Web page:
It may come as a surprise to fans of jazz and Swing music that far more Soundies were made by country artists than jazz. Dave McEnery, known as Red River Dave, is a strong contender for the “Top of the Output Award” with twelve Soundies issued under his name.
Dave McEnery was born in 1914 in San Antonio, Texas. He began singing in high school and started to write songs, often topical or political in nature, soon after. McEnery moved to New York City and by the mid-1930s, was appearing on radio, as well as on early experimental television broadcast from the 1939 New York World’s Fair. Red River Dave became a popular radio, stage and recording artist. In addition, McEnery was seen in a small number of Western features and shorts including Swing in the Saddle (1944), in which he shared the screen with Jimmy Wakely, the Hoosier Hot Shots and the Nat “King” Cole Trio.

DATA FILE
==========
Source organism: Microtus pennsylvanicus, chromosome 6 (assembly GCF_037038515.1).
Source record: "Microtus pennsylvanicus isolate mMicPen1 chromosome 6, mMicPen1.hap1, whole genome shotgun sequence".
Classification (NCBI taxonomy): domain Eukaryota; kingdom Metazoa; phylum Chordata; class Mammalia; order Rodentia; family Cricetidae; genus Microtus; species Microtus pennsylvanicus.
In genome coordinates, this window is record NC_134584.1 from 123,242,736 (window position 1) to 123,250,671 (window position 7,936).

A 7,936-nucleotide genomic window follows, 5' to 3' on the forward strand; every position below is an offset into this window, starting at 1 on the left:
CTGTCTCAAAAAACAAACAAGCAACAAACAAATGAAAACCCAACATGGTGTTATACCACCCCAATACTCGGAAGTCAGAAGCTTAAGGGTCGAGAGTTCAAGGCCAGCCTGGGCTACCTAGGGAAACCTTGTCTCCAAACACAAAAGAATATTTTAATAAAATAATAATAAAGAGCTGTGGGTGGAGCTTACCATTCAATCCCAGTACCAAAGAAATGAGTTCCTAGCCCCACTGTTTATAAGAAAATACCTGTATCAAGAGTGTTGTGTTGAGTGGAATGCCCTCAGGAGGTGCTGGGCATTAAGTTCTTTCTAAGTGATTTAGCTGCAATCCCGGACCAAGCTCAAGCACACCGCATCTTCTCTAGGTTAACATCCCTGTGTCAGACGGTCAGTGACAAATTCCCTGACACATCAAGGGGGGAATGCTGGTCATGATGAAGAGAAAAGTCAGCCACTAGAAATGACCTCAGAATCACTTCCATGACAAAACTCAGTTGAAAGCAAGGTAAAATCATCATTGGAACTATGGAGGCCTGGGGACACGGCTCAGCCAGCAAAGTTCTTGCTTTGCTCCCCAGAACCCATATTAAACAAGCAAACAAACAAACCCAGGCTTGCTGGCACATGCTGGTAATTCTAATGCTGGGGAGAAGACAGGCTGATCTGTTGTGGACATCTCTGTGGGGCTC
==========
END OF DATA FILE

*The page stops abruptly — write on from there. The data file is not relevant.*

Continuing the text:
Red River Dave’s musical output included cowboy ballads (“Brandin’ Time”), popular western tunes (“Mexicali Rose”) and novelty tunes (“Loads of Pretty Women”). His accompaniment also varied, from his own group, the Red River Boys, to a big band led by Jack Shaindlin.
“Dude Cowboy” is a romping piece that plays off the familiar theme of the city slicker trying to make it in the West. If not Western Swing per se, the music has a delightful kick. Dave is joined by popular female vocalist Rosalie Allen, about whom in a future post. Both the recording band and sideline musicians are unknown in this series so we’ll just sit back, drink some sarsaparilla and enjoy the music.